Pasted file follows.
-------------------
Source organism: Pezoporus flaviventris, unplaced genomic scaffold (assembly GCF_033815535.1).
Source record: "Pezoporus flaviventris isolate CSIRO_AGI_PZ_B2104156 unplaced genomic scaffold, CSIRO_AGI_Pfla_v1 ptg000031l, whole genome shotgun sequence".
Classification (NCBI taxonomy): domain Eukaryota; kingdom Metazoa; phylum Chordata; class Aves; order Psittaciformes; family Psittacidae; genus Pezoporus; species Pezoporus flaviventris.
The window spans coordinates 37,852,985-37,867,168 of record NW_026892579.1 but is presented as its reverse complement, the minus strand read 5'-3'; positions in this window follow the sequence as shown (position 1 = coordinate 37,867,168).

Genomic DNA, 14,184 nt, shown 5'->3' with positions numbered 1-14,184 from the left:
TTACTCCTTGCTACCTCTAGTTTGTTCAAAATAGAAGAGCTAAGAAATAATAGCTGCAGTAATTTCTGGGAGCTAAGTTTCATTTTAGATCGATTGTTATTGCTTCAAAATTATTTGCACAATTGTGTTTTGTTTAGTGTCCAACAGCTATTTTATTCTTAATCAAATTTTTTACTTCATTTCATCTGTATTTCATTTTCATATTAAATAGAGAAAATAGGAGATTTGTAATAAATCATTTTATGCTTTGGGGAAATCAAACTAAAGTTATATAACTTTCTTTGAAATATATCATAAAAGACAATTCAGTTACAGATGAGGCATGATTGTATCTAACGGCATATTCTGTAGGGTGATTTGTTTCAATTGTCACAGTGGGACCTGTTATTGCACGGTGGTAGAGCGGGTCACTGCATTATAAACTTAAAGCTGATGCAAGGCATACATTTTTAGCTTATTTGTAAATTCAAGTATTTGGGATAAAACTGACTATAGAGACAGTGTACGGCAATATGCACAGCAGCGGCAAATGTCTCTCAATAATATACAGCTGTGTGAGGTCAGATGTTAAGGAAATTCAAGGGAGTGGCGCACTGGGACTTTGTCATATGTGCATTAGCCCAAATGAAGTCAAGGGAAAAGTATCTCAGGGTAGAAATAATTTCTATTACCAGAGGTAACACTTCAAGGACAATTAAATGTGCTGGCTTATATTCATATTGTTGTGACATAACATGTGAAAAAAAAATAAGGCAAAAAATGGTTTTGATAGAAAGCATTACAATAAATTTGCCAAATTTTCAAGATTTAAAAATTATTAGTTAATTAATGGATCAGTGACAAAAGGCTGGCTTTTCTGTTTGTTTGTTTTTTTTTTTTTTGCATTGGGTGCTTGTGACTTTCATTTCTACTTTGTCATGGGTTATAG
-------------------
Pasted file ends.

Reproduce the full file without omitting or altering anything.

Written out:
Source organism: Pezoporus flaviventris, unplaced genomic scaffold (assembly GCF_033815535.1).
Source record: "Pezoporus flaviventris isolate CSIRO_AGI_PZ_B2104156 unplaced genomic scaffold, CSIRO_AGI_Pfla_v1 ptg000031l, whole genome shotgun sequence".
Classification (NCBI taxonomy): domain Eukaryota; kingdom Metazoa; phylum Chordata; class Aves; order Psittaciformes; family Psittacidae; genus Pezoporus; species Pezoporus flaviventris.
The window spans coordinates 37,852,985-37,867,168 of record NW_026892579.1 but is presented as its reverse complement, the minus strand read 5'-3'; positions in this window follow the sequence as shown (position 1 = coordinate 37,867,168).

Genomic DNA, 14,184 nt, shown 5'->3' with positions numbered 1-14,184 from the left:
TTACTCCTTGCTACCTCTAGTTTGTTCAAAATAGAAGAGCTAAGAAATAATAGCTGCAGTAATTTCTGGGAGCTAAGTTTCATTTTAGATCGATTGTTATTGCTTCAAAATTATTTGCACAATTGTGTTTTGTTTAGTGTCCAACAGCTATTTTATTCTTAATCAAATTTTTTACTTCATTTCATCTGTATTTCATTTTCATATTAAATAGAGAAAATAGGAGATTTGTAATAAATCATTTTATGCTTTGGGGAAATCAAACTAAAGTTATATAACTTTCTTTGAAATATATCATAAAAGACAATTCAGTTACAGATGAGGCATGATTGTATCTAACGGCATATTCTGTAGGGTGATTTGTTTCAATTGTCACAGTGGGACCTGTTATTGCACGGTGGTAGAGCGGGTCACTGCATTATAAACTTAAAGCTGATGCAAGGCATACATTTTTAGCTTATTTGTAAATTCAAGTATTTGGGATAAAACTGACTATAGAGACAGTGTACGGCAATATGCACAGCAGCGGCAAATGTCTCTCAATAATATACAGCTGTGTGAGGTCAGATGTTAAGGAAATTCAAGGGAGTGGCGCACTGGGACTTTGTCATATGTGCATTAGCCCAAATGAAGTCAAGGGAAAAGTATCTCAGGGTAGAAATAATTTCTATTACCAGAGGTAACACTTCAAGGACAATTAAATGTGCTGGCTTATATTCATATTGTTGTGACATAACATGTGAAAAAAAAATAAGGCAAAAAATGGTTTTGATAGAAAGCATTACAATAAATTTGCCAAATTTTCAAGATTTAAAAATTATTAGTTAATTAATGGATCAGTGACAAAAGGCTGGCTTTTCTGTTTGTTTGTTTTTTTTTTTTTTGCATTGGGTGCTTGTGACTTTCATTTCTACTTTGTCATGGGTTATAG